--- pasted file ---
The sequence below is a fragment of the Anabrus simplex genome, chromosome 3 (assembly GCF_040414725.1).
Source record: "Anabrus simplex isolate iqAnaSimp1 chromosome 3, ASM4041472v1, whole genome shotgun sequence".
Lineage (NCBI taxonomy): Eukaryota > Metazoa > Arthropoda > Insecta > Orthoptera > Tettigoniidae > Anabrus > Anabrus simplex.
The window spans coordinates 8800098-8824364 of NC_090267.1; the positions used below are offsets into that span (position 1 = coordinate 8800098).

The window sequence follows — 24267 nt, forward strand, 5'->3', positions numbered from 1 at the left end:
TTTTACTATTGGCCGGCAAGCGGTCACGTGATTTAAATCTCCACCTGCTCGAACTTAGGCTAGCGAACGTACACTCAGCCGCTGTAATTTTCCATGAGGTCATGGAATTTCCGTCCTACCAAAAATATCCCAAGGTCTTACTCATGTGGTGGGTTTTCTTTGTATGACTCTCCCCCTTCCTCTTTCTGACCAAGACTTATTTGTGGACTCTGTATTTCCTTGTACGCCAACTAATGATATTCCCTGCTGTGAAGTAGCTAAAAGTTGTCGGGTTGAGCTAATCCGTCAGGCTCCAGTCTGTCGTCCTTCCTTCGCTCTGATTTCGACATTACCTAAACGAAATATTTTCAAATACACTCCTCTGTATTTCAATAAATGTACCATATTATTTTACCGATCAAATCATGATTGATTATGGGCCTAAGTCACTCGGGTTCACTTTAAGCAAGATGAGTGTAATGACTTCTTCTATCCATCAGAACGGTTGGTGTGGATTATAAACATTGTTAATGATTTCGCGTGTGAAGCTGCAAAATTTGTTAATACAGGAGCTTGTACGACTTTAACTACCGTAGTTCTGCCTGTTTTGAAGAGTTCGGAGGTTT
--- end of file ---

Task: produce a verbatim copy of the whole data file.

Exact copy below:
The sequence below is a fragment of the Anabrus simplex genome, chromosome 3 (assembly GCF_040414725.1).
Source record: "Anabrus simplex isolate iqAnaSimp1 chromosome 3, ASM4041472v1, whole genome shotgun sequence".
Lineage (NCBI taxonomy): Eukaryota > Metazoa > Arthropoda > Insecta > Orthoptera > Tettigoniidae > Anabrus > Anabrus simplex.
The window spans coordinates 8800098-8824364 of NC_090267.1; the positions used below are offsets into that span (position 1 = coordinate 8800098).

The window sequence follows — 24267 nt, forward strand, 5'->3', positions numbered from 1 at the left end:
TTTTACTATTGGCCGGCAAGCGGTCACGTGATTTAAATCTCCACCTGCTCGAACTTAGGCTAGCGAACGTACACTCAGCCGCTGTAATTTTCCATGAGGTCATGGAATTTCCGTCCTACCAAAAATATCCCAAGGTCTTACTCATGTGGTGGGTTTTCTTTGTATGACTCTCCCCCTTCCTCTTTCTGACCAAGACTTATTTGTGGACTCTGTATTTCCTTGTACGCCAACTAATGATATTCCCTGCTGTGAAGTAGCTAAAAGTTGTCGGGTTGAGCTAATCCGTCAGGCTCCAGTCTGTCGTCCTTCCTTCGCTCTGATTTCGACATTACCTAAACGAAATATTTTCAAATACACTCCTCTGTATTTCAATAAATGTACCATATTATTTTACCGATCAAATCATGATTGATTATGGGCCTAAGTCACTCGGGTTCACTTTAAGCAAGATGAGTGTAATGACTTCTTCTATCCATCAGAACGGTTGGTGTGGATTATAAACATTGTTAATGATTTCGCGTGTGAAGCTGCAAAATTTGTTAATACAGGAGCTTGTACGACTTTAACTACCGTAGTTCTGCCTGTTTTGAAGAGTTCGGAGGTTT